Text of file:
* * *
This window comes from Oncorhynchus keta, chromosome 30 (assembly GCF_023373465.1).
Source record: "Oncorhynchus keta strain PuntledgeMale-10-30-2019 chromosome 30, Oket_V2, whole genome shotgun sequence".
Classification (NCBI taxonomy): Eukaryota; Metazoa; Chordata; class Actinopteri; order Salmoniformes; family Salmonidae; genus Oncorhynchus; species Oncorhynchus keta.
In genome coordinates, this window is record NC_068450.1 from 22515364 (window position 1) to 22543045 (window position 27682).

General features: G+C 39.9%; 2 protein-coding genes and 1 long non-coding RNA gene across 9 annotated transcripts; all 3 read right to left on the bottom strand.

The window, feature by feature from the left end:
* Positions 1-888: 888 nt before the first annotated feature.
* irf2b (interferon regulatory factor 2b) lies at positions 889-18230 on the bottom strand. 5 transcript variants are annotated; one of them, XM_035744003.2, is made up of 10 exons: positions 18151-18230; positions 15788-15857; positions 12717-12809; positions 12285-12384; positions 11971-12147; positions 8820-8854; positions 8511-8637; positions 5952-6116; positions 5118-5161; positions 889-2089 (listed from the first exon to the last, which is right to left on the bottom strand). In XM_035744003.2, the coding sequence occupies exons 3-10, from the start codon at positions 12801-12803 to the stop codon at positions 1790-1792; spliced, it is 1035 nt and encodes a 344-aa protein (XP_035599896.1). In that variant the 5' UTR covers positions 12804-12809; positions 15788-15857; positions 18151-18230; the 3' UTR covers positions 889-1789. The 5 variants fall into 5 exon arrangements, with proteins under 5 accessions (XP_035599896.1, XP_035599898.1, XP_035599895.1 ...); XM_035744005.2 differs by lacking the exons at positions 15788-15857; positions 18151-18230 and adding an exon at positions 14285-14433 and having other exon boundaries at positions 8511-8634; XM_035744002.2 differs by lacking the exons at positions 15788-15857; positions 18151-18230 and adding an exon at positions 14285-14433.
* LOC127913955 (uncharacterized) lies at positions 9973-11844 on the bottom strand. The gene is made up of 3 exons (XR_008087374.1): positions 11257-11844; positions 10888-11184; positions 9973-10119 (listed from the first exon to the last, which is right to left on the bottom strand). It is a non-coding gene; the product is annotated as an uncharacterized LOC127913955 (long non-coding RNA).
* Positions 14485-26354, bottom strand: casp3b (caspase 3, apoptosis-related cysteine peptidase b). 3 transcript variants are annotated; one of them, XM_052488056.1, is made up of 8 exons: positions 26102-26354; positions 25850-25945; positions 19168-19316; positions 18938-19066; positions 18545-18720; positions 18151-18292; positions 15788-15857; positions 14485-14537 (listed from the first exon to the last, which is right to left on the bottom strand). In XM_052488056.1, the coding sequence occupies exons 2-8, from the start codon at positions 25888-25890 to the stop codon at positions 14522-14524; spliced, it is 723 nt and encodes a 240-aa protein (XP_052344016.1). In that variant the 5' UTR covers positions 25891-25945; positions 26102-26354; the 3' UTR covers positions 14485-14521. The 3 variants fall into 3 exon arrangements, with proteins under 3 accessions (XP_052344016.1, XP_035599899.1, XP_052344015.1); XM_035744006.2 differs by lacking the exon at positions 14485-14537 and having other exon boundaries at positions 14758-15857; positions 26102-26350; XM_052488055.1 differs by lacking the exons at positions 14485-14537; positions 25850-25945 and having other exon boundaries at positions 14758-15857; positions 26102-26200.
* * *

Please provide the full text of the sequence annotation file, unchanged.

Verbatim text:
This window comes from Oncorhynchus keta, chromosome 30 (assembly GCF_023373465.1).
Source record: "Oncorhynchus keta strain PuntledgeMale-10-30-2019 chromosome 30, Oket_V2, whole genome shotgun sequence".
Classification (NCBI taxonomy): Eukaryota; Metazoa; Chordata; class Actinopteri; order Salmoniformes; family Salmonidae; genus Oncorhynchus; species Oncorhynchus keta.
In genome coordinates, this window is record NC_068450.1 from 22515364 (window position 1) to 22543045 (window position 27682).

General features: G+C 39.9%; 2 protein-coding genes and 1 long non-coding RNA gene across 9 annotated transcripts; all 3 read right to left on the bottom strand.

The window, feature by feature from the left end:
* Positions 1-888: 888 nt before the first annotated feature.
* irf2b (interferon regulatory factor 2b) lies at positions 889-18230 on the bottom strand. 5 transcript variants are annotated; one of them, XM_035744003.2, is made up of 10 exons: positions 18151-18230; positions 15788-15857; positions 12717-12809; positions 12285-12384; positions 11971-12147; positions 8820-8854; positions 8511-8637; positions 5952-6116; positions 5118-5161; positions 889-2089 (listed from the first exon to the last, which is right to left on the bottom strand). In XM_035744003.2, the coding sequence occupies exons 3-10, from the start codon at positions 12801-12803 to the stop codon at positions 1790-1792; spliced, it is 1035 nt and encodes a 344-aa protein (XP_035599896.1). In that variant the 5' UTR covers positions 12804-12809; positions 15788-15857; positions 18151-18230; the 3' UTR covers positions 889-1789. The 5 variants fall into 5 exon arrangements, with proteins under 5 accessions (XP_035599896.1, XP_035599898.1, XP_035599895.1 ...); XM_035744005.2 differs by lacking the exons at positions 15788-15857; positions 18151-18230 and adding an exon at positions 14285-14433 and having other exon boundaries at positions 8511-8634; XM_035744002.2 differs by lacking the exons at positions 15788-15857; positions 18151-18230 and adding an exon at positions 14285-14433.
* LOC127913955 (uncharacterized) lies at positions 9973-11844 on the bottom strand. The gene is made up of 3 exons (XR_008087374.1): positions 11257-11844; positions 10888-11184; positions 9973-10119 (listed from the first exon to the last, which is right to left on the bottom strand). It is a non-coding gene; the product is annotated as an uncharacterized LOC127913955 (long non-coding RNA).
* Positions 14485-26354, bottom strand: casp3b (caspase 3, apoptosis-related cysteine peptidase b). 3 transcript variants are annotated; one of them, XM_052488056.1, is made up of 8 exons: positions 26102-26354; positions 25850-25945; positions 19168-19316; positions 18938-19066; positions 18545-18720; positions 18151-18292; positions 15788-15857; positions 14485-14537 (listed from the first exon to the last, which is right to left on the bottom strand). In XM_052488056.1, the coding sequence occupies exons 2-8, from the start codon at positions 25888-25890 to the stop codon at positions 14522-14524; spliced, it is 723 nt and encodes a 240-aa protein (XP_052344016.1). In that variant the 5' UTR covers positions 25891-25945; positions 26102-26354; the 3' UTR covers positions 14485-14521. The 3 variants fall into 3 exon arrangements, with proteins under 3 accessions (XP_052344016.1, XP_035599899.1, XP_052344015.1); XM_035744006.2 differs by lacking the exon at positions 14485-14537 and having other exon boundaries at positions 14758-15857; positions 26102-26350; XM_052488055.1 differs by lacking the exons at positions 14485-14537; positions 25850-25945 and having other exon boundaries at positions 14758-15857; positions 26102-26200.